The inclination began as I was listening to a Liturgist podcast entitled God Our Mother. Christina Cleveland was interviewed and, at one point, explained that part of the nature of God is the quality of moving toward the soil and mess of life—like a mother. Cleveland suggested that the sacred masculine transcends, while the sacred feminine draws near. That’s what mother’s do, right? Not that fathers never change dirty diapers or wipe slimy noses, yet it was/is my quick instinct to move toward my children and now my grandchildren and do those things for them. And by example, my mom was never put off by crouching down into the dirty corners and leaning into the grimy ledges of hearth and home to scrub them clean. In similar fashion, I want to move toward the mess of another’s life and heart, as well as my own, rather than keep a safe distance. To embrace humus, I want to live close to the earth and work the soil of real life.
The second pull toward this family of words came as I was writing this year’s Advent retreat guide. I was reading a book called Fully Human, Fully Divine by Michael Casey. In it, Casey makes a convincing appeal that Jesus is far more human than we give him credit. We often airbrush his interactions and reactions because we believe that his humanity isn’t fitting with his deity. Yet I find this very human, earthy Jesus more relatable than the stoic, pristine one. Just as I’m attracted to a humble person, I’m attracted to him who is “gentle and humble in heart.” Jesus’ solidarity with me in my humanity gives me great comfort and confidence that I can be myself with him.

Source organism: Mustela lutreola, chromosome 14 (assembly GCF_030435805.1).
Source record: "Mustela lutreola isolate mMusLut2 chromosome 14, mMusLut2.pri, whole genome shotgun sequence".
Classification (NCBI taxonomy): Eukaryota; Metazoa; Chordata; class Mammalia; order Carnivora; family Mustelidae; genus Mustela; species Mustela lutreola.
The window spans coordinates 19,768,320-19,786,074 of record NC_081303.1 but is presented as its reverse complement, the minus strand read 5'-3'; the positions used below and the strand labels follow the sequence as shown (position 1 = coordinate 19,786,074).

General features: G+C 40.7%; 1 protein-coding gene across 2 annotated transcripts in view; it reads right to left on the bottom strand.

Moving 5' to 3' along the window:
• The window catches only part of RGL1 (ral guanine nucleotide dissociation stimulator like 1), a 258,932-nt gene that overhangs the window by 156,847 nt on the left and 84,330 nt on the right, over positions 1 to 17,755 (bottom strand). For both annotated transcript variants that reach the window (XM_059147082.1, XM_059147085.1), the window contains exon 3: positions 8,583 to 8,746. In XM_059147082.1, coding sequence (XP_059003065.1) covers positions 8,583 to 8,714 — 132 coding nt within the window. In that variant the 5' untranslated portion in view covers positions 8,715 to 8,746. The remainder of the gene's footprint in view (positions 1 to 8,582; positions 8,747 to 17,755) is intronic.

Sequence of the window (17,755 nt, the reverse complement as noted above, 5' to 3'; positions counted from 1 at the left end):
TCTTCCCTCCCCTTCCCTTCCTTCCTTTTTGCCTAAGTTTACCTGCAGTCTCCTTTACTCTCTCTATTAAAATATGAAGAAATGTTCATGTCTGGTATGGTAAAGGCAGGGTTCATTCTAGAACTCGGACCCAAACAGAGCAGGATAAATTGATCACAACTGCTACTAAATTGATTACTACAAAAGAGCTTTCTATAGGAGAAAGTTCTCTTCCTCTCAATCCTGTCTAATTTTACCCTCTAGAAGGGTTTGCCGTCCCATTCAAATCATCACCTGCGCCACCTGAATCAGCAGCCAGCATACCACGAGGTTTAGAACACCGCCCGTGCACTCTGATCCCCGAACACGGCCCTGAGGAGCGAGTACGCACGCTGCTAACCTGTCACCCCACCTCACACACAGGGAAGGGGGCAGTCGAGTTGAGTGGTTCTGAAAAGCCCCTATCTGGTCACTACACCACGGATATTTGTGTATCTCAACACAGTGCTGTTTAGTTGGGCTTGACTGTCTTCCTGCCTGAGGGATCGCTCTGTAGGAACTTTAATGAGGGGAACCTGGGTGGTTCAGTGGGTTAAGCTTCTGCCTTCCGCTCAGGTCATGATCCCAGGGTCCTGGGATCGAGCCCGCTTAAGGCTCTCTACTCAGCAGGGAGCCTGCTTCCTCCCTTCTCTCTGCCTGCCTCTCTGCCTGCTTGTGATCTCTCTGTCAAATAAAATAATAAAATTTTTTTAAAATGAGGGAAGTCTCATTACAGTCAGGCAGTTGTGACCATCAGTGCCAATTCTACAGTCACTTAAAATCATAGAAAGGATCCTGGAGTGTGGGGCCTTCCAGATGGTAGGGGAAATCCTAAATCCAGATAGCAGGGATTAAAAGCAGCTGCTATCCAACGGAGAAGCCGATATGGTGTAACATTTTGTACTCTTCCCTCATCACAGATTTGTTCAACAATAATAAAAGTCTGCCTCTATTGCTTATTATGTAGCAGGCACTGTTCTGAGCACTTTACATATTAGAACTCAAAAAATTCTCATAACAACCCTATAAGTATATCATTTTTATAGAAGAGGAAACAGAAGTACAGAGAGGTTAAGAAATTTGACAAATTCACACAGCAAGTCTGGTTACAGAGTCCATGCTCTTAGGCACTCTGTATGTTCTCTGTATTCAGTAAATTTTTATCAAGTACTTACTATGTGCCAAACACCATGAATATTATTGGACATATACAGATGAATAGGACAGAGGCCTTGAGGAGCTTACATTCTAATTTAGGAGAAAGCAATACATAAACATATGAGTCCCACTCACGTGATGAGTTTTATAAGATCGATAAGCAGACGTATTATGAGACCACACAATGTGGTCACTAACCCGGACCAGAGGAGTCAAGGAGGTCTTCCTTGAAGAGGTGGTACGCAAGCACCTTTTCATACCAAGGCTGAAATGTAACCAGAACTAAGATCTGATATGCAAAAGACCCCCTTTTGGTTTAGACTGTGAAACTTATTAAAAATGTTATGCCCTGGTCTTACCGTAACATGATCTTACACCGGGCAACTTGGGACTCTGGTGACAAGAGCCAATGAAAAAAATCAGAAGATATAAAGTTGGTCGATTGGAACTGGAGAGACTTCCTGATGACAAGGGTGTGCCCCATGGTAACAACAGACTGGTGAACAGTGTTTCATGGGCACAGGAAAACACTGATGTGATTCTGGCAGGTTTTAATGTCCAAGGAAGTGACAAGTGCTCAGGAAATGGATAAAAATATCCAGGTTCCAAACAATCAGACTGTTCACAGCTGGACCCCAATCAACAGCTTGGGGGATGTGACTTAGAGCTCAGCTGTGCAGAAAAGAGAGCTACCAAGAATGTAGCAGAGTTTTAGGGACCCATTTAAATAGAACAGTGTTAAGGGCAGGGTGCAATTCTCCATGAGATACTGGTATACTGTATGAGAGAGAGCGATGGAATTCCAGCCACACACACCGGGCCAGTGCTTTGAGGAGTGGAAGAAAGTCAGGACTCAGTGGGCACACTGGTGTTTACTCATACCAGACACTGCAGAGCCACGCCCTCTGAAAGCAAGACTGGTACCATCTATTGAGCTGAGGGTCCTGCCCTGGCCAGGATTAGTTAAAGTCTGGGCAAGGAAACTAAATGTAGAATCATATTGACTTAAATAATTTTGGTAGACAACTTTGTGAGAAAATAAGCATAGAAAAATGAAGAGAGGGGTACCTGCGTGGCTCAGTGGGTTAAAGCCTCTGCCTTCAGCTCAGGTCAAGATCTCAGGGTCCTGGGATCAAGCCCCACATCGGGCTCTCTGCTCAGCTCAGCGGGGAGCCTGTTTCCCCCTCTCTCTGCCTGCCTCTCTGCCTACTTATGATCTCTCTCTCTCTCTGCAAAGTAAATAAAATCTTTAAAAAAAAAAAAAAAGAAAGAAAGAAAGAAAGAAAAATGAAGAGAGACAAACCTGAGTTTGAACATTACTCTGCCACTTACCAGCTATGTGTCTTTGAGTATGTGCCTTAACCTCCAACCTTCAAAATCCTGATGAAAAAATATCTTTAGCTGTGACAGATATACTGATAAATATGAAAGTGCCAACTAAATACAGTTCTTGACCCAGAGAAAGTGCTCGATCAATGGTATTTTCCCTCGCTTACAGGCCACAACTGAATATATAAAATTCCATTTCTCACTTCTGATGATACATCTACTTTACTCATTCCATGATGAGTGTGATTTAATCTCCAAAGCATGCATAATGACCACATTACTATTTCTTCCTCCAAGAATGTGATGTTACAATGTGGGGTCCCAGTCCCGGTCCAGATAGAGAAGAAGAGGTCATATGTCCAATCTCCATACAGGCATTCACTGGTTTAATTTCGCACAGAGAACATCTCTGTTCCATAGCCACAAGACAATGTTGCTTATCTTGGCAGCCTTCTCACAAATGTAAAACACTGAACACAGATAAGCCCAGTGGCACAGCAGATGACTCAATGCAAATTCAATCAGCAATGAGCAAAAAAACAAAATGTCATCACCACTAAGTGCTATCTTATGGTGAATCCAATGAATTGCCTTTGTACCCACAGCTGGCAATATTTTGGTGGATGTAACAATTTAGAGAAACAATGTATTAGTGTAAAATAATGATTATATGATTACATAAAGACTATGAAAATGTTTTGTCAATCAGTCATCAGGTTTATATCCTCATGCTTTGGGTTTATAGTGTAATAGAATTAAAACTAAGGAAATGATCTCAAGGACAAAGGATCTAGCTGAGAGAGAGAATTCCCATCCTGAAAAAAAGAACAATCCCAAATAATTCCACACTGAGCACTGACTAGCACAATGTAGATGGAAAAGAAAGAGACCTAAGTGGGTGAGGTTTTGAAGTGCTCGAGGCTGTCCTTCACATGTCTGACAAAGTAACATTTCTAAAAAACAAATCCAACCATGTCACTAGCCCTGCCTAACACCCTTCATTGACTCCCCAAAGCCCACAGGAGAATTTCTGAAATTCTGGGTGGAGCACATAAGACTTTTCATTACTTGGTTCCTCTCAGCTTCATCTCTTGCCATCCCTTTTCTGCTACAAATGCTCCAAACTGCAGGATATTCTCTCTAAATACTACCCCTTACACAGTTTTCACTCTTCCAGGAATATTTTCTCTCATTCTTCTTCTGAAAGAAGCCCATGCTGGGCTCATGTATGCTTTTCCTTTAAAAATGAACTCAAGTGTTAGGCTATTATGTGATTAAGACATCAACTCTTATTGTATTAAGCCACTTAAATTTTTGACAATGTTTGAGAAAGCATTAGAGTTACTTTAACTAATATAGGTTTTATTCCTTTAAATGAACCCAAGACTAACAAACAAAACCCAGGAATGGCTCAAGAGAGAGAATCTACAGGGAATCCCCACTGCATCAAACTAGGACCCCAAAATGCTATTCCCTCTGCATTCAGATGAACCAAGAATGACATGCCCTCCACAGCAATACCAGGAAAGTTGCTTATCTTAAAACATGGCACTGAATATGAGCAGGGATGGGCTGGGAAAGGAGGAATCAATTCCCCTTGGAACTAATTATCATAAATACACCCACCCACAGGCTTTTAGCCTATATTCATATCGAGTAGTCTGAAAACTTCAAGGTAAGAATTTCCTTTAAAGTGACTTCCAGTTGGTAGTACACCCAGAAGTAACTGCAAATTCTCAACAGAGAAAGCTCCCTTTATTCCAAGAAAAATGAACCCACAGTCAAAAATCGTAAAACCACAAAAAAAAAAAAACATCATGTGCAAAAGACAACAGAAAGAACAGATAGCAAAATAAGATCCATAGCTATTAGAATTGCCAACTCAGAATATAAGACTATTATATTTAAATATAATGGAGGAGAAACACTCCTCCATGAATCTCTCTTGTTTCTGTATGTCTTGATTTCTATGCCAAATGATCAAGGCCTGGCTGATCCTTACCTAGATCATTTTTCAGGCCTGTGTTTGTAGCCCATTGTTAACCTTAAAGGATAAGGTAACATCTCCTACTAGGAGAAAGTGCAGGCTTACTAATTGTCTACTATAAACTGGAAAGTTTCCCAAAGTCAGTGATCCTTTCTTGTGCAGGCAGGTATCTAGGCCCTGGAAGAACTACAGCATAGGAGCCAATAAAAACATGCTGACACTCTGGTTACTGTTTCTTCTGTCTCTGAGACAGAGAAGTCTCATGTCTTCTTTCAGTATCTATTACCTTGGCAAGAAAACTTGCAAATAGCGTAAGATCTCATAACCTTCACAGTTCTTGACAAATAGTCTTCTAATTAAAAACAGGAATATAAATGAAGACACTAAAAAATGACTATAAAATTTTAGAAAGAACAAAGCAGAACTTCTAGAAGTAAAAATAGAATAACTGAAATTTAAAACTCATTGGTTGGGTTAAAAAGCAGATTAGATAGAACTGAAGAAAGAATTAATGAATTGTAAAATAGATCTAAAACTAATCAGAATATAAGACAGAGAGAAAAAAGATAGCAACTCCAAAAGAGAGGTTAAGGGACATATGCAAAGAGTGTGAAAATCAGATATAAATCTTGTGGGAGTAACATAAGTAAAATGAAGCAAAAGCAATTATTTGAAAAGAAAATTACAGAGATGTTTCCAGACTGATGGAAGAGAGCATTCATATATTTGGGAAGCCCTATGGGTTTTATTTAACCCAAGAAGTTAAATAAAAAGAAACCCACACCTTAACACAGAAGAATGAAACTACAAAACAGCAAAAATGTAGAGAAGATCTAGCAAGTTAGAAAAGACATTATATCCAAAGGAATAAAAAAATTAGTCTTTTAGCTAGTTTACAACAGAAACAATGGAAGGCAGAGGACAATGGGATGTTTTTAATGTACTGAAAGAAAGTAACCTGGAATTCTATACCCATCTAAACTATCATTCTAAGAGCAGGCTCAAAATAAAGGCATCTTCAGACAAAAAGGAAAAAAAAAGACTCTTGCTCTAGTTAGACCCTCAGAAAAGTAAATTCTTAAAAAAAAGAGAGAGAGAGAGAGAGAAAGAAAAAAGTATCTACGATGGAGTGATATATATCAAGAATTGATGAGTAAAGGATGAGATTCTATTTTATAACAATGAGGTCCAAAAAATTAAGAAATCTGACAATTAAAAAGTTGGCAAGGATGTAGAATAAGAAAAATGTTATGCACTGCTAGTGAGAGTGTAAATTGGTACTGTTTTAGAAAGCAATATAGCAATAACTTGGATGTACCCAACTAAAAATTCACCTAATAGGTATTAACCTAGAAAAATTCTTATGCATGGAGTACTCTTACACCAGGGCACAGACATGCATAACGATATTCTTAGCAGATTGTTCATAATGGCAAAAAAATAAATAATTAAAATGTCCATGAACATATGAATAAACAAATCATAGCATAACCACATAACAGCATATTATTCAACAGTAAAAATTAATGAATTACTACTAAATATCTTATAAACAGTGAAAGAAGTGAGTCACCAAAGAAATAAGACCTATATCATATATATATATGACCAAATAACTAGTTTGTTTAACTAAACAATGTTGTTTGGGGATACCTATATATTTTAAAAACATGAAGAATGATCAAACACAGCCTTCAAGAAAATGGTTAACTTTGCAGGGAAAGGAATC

Finally, the last confirmation has to do with my own brokenness and need for humility. As a 2 on the Enneagram, my core sin is pride. It’s not as much the “look at me—I’m so great,” variety of pride as it is the “need me because I’m indispensable to you and your cause” version. I often have an elevated sense of my own necessity or importance and I’m sorrowfully aware of this undertone in my life. I call it an undertone because…I wouldn’t want you to see this horrid attitude, now would I? Shame always instills a reflex to hide, especially such a despicable attitude like pride. So, I’m praying for humus to work its way into me and instill humility at a deep, honest level. (Humility means to be “brought low or level,” hence to stand on level ground with all humanity and see others at eye level.)
So, as I live into this family of words, the way it works for me is to simply pay attention to occasions when this word comes across my attention. Maybe I notice it in a book, or read it in the Bible, or someone I know exhibits humility or talks about it. Because I have a heightened awareness to this family of words, I can be more open and cooperative to God’s deeper, humbling work within me. That’s the plan anyway.
One last thought: Do you picture God being humble? Seriously—take a moment and think about it. I truly believe that God is ONE HUMBLE GOD. (Please make the connection right now with Charlotte’s Web and Wilbur the pig.) Doesn’t God move toward the mess? Doesn’t Jesus spit in the dirt, scoop it up, and smear it on the blind man’s eyes? Imagining God as humble is such a beautiful gift to me. I hope for you, too, as you make 2018 a year of pilgrimage toward this ONE HUMBLE GOD.